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What You Need To Know About The Latest Unicorn IPO

Editor’s Morning Note: AppDynamics filed to go public yesterday. Now it’s up to investors to decide if the quickly-growing but deeply unprofitable company is worth its prior $1.9 billion valuation.


Filing as the year comes to a close, AppDynamics dropped its S-1 yesterday. The company’s offering is the very sort of deal that Silicon Valley needs: A venture-backed unicorn exit.

Prior to its public debut, AppDynamics had raised a total of $365 million, including two nine-figure mega rounds in 2014 and 2015. Those rounds valued the firm at $1 billion and $1.9 billion respectively.

All that means that AppDynamics matters. It matters for its own staff, founding team, and investor cadre. It also serves as a critical data point for how we understand the public markets.

Just how in-vogue are money-losing subscription software companies?

Raw Stats

It is not clear how much money AppDynamics intends to raise. Its filing indicates a $100 million offering, which is a traditional placeholder number. The final raise will depend, as always, on both the number of shares offered and their price.

While we cannot yet scale the company’s recent performance against a proposed new valuation, there is work to do. Here are the company’s key operational results:


  • Revenue, Q3 2016: $60.348 million.
  • Revenue, Q3 2015: $39.258 million.
  • Percent change: +53.72 percent.

This is a faster growth rate than what Box currently posts. To Box’s credit, it has a higher recurring revenue mix than AppDynamics, but a 50+ percent growth rate doesn’t seem weak.

  • Revenue, first 9 months 2016: $158.427 million.
  • Revenue, first 9 months 2015: $102.790.
  • Percent change: +54.13 percent.

Similar thoughts here. Note the company’s third-quarter percent change is similar to its year-to-date result. The modest implication there is that the law of large numbers is bested by a strong quarter, comparing backwards two-quarters on a relative basis.


  • Net loss, Q3 2016: $26.419 million.
  • Net margin, Q3 2016: -43.7 percent.
  • Net loss, Q3 2015: $31.501 million.
  • Net margin, Q3 2015: -80.2 percent.

A falling net loss coupled with expanding revenue reduces negative margins quickly. But not completely, as you can see. AppDynamics has a credible ramp towards profitability. The question is when, which is a matter of time, which is merely cost against cash.

  • Net loss, first nine 9 months 2016: $95.077 million.
  • Net margin, first 9 months of 2016: -60.0 percent.
  • Net loss, first 9 months 2015: $92.396 million.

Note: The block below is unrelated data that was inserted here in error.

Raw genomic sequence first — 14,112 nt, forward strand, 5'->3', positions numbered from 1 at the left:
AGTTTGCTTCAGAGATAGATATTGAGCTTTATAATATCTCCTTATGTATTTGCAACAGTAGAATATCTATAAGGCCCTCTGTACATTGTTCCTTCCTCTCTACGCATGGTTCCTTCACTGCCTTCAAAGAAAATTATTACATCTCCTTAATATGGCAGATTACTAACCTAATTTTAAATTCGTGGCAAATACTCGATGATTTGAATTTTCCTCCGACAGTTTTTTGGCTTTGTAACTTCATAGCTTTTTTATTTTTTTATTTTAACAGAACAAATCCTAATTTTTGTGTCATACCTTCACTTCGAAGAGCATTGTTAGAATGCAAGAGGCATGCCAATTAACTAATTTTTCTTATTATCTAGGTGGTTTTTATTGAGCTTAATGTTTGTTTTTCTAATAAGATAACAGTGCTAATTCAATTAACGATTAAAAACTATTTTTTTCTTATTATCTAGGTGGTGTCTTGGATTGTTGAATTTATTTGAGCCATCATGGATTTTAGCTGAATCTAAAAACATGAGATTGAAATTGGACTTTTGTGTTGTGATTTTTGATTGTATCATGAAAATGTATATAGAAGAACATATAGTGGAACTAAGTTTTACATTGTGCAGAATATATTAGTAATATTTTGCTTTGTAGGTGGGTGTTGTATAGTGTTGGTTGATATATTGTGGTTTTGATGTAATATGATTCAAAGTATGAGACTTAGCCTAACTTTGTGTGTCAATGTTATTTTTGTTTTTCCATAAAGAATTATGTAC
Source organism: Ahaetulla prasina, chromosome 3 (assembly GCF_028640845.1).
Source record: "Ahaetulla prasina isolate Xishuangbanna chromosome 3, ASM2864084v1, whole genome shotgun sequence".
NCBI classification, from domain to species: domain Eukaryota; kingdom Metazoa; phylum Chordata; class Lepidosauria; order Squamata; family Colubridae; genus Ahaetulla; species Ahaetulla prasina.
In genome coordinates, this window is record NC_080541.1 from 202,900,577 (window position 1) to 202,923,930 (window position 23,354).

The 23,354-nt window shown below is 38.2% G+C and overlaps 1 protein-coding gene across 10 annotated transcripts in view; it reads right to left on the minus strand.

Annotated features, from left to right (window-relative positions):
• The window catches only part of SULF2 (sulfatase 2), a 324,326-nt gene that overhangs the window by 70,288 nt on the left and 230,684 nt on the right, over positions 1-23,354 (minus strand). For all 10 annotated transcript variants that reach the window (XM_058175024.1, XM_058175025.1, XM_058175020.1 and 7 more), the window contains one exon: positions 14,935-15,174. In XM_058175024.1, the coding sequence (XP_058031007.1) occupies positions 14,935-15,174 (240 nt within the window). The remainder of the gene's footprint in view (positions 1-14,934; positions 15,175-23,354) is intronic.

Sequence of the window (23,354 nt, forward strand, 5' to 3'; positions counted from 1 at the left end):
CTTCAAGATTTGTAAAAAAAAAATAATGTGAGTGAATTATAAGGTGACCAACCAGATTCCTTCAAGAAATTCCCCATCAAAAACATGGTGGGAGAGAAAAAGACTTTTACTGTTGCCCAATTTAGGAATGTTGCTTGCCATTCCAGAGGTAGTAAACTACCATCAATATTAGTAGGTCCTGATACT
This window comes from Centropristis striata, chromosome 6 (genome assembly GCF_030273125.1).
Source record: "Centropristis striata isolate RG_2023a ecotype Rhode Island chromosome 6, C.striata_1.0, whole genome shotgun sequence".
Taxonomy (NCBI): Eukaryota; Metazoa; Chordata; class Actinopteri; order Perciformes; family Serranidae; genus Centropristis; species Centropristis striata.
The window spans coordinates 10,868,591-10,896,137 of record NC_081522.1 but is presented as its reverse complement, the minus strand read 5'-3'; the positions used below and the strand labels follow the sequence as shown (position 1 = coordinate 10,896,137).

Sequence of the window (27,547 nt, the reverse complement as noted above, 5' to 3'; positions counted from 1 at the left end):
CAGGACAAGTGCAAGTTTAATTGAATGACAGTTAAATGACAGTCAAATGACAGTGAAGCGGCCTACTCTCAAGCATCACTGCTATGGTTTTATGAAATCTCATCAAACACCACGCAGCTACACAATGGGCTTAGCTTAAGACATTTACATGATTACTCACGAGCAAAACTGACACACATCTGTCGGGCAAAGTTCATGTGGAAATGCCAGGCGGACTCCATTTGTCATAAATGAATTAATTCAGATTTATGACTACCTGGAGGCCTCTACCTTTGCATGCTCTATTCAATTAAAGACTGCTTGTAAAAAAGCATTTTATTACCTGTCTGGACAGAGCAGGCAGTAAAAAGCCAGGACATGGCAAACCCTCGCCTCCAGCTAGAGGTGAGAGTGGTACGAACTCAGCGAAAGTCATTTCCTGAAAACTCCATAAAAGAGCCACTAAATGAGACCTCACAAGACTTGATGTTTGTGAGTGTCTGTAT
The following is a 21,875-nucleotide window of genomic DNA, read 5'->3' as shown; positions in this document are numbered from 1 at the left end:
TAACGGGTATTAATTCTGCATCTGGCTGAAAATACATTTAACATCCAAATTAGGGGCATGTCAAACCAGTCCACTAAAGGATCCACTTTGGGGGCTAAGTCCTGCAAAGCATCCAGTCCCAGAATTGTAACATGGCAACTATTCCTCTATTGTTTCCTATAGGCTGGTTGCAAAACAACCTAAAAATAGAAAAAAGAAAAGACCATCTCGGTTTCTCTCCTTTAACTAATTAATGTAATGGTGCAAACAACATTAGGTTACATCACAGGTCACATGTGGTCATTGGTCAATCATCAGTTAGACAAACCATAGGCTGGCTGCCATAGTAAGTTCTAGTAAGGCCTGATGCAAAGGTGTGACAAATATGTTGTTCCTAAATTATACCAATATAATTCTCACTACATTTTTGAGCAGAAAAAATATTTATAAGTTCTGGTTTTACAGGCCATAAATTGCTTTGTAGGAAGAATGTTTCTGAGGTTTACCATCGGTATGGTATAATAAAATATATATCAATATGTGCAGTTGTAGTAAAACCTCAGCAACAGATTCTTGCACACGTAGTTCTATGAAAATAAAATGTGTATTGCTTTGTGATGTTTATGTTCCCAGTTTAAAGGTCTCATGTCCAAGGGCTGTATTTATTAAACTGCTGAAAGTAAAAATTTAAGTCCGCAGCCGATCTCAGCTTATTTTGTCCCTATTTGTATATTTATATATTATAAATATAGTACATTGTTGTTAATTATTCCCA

• Net margin, first 9 months of 2015: -89.88 percent.

This is pretty interesting. Note how close the Q3 2015 margin result is compared to the company’s nine-month result from the same year. Now, observe the larger gap between the Q3 2016 result and its nine-month 2016 cousin.

What could have driven this ramping margin result? I think I found a clue:


AppDynamics has dramatically cut its share-based compensation expense costs over time. In fact, check that notable negative loss there in the most recent quarter. That’s a roughly $6.5 million positive swing in GAAP profit results for the firm. Almost, ahem, similar to the percent difference in the company’s most recent quarter’s improved GAAP net margin compared to its year-to-date result!


The company has a lot of cash, $141.959 million, and a modest free cash flow deficit of just $7.768 million in the first three-quarters of 2016. That’s down from the far-higher $47.429 million in negative free cash flow notched in the first nine months of 2015.

For The SaaS Kids

You know I love you.

Dollar-based net retention rate, trailing 12 months ending October 31:

  • 2016: 127 percent.
  • 2015: 122 percent.

Billings, nine months ended October 31:

  • 2016: $236.963 million.
  • 2015: $164.661 million.


Presuming a $65 million fourth quarter for the company, AppDynamics has an 8.5x revenue multiple (trailing) at its prior $1.9 billion valuation. If the company wants to go public at a higher figure, it will have to convince investors to accept a higher revenue multiple.

Given our prior work on the topic, that seems audacious, but it’s not impossible.

Does 8.5x sound high? Consider the following:

  • Valuation, November 2015: $1.9 billion.
  • Revenue: (Quarter ending January 31, 2016, trailing): $150.592 million.
  • Revenue multiple: 12.6x.
  • Valuation, June 2014: $1 billion.
  • Revenue: (Quarter ending January 31, 2015, trailing): $81.865 million.
  • Revenue multiple: 12.21x.

(Here, we are working with the best revenue approximates that the AppDyanmics S-1 will allow; I’m sorry we can’t get closer to perfect. Both results are conservative, in that they make the revenue multiple appear less generous than it was. The second result is likely skewed more than the first.)

Well, it’s at least a bit more conservative now.

Homework: If $1.9 billion is the wrong number for AppDynamics, what is the right figure? Best answer via DM gets a cookie or a hug.


© Mattermark 2024. Sources: Mattermark Research, Crunchbase, AngelList.